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Golem

Published 23 April 2015

What’s it all about?

For starters, the Golem of the title is absolutely nothing to do with J R R Tolkien and his troupe of hobbits, dwarfs and elves. It’s pronounced Go Lum and a golem is a clay man – imagine a swollen Morph with broad shoulders – designed to obey its master’s every request. In this case, that master is Robert Robertson, an ordinary, slightly awkward man who purchases said invention from an entrepreneurial acquaintance.

As time goes on, like every other technological creation we’ve seen evolve from cumbersome brick to wafer thin pocket piece, upgraded versions arrive that are more compact, more efficient but, just as the digital age has taken hold in our own lives – I’m typing this, eyes down on my iPhone, just like 90% of the passengers on this Central Line carriage – the golem begins to take over.

Transferring to the West End from the Young Vic, this 1927 (the company, not the year) creation is billed as “Mixing live performance and music with film and animation”, which it does, very well, but that still doesn’t capture the extraordinary inventiveness achieved in this visually striking, beautifully imagined feat of theatre.

Who’s in it?

A cast of five incredible performers play more than 15 roles throughout the course of the 90-minute production. Shamira Turner, the only cast member to focus her talents on just one character, takes on the role of Robert, who evolves from nobody to somebody with the help of his golem, but at the cost of his friends.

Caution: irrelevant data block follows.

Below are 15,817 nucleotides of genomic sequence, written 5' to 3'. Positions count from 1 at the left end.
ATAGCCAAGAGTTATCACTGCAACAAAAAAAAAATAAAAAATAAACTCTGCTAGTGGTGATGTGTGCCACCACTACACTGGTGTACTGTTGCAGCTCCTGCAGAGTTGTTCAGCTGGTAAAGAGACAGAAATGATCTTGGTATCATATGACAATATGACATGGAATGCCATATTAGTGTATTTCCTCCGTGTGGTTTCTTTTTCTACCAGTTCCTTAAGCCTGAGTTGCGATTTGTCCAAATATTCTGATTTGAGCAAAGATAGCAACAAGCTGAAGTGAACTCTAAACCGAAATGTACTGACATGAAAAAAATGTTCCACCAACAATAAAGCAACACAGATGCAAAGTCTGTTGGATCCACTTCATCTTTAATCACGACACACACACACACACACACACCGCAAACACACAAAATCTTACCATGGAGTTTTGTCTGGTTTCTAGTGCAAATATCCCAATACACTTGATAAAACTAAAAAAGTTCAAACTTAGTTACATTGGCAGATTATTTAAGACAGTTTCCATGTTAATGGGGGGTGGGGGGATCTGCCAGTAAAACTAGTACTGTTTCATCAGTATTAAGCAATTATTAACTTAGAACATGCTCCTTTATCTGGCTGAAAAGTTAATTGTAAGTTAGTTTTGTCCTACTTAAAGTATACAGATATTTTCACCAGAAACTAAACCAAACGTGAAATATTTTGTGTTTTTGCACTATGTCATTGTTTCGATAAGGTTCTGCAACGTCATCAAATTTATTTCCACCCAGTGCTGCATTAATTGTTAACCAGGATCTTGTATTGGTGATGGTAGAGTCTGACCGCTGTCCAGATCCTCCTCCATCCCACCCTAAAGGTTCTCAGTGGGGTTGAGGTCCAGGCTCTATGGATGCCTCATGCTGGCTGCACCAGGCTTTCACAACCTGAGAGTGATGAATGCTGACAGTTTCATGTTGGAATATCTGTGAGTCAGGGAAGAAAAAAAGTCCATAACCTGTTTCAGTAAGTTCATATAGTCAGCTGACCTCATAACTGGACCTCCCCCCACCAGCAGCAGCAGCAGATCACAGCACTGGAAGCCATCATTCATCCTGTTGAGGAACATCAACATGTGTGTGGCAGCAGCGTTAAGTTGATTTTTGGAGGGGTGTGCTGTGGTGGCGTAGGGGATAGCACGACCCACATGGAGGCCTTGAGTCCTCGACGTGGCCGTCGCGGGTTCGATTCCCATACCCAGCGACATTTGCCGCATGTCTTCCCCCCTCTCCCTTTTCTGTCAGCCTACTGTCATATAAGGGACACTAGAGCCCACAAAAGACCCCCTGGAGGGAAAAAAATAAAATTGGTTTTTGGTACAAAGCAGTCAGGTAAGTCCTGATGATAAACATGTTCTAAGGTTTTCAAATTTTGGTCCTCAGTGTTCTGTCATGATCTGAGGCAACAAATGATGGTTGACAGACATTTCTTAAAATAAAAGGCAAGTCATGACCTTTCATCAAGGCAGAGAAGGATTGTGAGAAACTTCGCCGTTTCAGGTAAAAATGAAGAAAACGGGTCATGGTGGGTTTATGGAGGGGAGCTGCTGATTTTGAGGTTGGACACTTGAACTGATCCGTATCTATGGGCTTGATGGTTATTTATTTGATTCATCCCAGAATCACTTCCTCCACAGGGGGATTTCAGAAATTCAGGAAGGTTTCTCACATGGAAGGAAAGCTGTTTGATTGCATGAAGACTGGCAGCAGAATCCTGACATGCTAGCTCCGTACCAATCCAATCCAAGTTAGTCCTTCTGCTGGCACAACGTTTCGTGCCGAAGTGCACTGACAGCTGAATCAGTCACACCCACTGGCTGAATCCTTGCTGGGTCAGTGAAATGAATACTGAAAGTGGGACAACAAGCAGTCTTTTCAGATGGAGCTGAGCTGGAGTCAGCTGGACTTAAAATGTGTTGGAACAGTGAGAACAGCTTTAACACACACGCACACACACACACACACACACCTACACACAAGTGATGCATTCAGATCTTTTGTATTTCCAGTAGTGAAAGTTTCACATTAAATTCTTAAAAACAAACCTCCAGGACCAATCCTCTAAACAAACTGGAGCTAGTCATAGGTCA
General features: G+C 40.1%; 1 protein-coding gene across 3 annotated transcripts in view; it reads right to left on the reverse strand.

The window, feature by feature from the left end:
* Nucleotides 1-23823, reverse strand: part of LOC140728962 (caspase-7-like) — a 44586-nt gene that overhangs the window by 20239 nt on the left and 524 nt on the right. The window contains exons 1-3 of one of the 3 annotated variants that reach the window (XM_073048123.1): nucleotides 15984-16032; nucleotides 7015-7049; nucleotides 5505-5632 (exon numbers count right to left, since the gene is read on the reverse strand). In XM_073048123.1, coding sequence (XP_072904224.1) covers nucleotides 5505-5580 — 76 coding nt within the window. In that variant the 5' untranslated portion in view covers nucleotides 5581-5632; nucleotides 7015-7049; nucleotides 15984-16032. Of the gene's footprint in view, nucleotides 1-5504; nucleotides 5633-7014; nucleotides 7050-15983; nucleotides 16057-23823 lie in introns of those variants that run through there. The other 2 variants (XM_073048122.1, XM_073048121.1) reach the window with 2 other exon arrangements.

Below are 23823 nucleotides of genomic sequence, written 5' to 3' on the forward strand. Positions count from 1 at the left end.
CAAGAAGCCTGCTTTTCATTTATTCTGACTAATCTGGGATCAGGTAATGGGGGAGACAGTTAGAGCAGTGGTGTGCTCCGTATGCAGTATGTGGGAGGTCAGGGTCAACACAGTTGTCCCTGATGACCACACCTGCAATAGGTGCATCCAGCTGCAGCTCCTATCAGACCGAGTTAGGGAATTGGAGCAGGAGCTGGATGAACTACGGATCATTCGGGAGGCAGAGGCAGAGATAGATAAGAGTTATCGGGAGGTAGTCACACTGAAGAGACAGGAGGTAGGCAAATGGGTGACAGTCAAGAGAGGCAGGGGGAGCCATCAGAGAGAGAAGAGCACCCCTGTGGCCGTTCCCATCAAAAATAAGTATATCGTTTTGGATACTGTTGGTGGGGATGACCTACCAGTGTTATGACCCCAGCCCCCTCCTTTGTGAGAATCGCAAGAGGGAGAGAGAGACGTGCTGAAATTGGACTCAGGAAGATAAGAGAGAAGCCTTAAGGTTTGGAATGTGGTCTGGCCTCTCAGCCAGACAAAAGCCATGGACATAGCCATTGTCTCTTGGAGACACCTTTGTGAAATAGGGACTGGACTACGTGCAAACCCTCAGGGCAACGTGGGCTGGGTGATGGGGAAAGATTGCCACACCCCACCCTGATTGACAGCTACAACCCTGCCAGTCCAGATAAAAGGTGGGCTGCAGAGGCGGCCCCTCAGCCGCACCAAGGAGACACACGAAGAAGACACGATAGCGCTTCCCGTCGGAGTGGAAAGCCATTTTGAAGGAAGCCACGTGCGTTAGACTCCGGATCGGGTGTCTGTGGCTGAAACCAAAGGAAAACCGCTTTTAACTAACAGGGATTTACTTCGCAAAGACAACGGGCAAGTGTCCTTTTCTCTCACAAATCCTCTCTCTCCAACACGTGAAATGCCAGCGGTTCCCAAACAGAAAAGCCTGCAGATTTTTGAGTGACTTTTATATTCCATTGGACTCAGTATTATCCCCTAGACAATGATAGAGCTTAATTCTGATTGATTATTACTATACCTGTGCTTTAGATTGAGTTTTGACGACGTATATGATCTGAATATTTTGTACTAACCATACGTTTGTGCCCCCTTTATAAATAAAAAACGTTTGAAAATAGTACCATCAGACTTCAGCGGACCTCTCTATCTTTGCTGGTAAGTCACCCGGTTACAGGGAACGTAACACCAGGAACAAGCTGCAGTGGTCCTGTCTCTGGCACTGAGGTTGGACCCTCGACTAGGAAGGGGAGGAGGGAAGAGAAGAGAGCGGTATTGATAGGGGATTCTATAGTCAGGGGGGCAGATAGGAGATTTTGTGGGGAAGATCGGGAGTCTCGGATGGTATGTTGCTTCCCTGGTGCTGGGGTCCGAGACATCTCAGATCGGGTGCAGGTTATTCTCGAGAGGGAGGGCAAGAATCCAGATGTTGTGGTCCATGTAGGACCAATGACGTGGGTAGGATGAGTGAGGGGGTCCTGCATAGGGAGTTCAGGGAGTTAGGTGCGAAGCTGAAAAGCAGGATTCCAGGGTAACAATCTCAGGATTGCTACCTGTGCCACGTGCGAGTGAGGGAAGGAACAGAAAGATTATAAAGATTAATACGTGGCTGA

From Charlotte Dubery’s technology-detesting Annie, who takes out her hatred through her ‘political’ music, to Rose Robinson’s timid and unambitious Joy, each and every actor adopts a diverse and quirky range of vocal and physical attributes to bring Golem’s unique characters to life.

What should I look out for?

The flawless timing – down to the nanosecond – that sees the performers and projections come together in complete visual harmony.

In a nutshell?

Cutting edge theatre company 1927 brings immense creativity to the West End with a show that is altogether different from anything that you’ve ever seen on stage before.

What’s being said on Twitter?

@AdrianLester #golem @TrafStudios via @youngvictheatre Brilliant piece of work by an incredibly talented cast and crew.  Should have full houses. Loved it

@ReeceShearsmith Just saw “Golem” at the Trafalgar Studios. Excellent, haunting, dazzling and brilliantly executed theatre. Go!

Will I like it?

This is a show that pushes the boundaries of theatre. A show that explores the boundless potential of technology and uses many of its forms – film, projections – to do so. Traditionalists may not consider it their cup of tea but I for one am watching this space – by which I mean Theatreland – for more theatre like this in the future.

Golem is playing at the Trafalgar Studio 1 until 22 May. You can book tickets through the Young Vic’s website.

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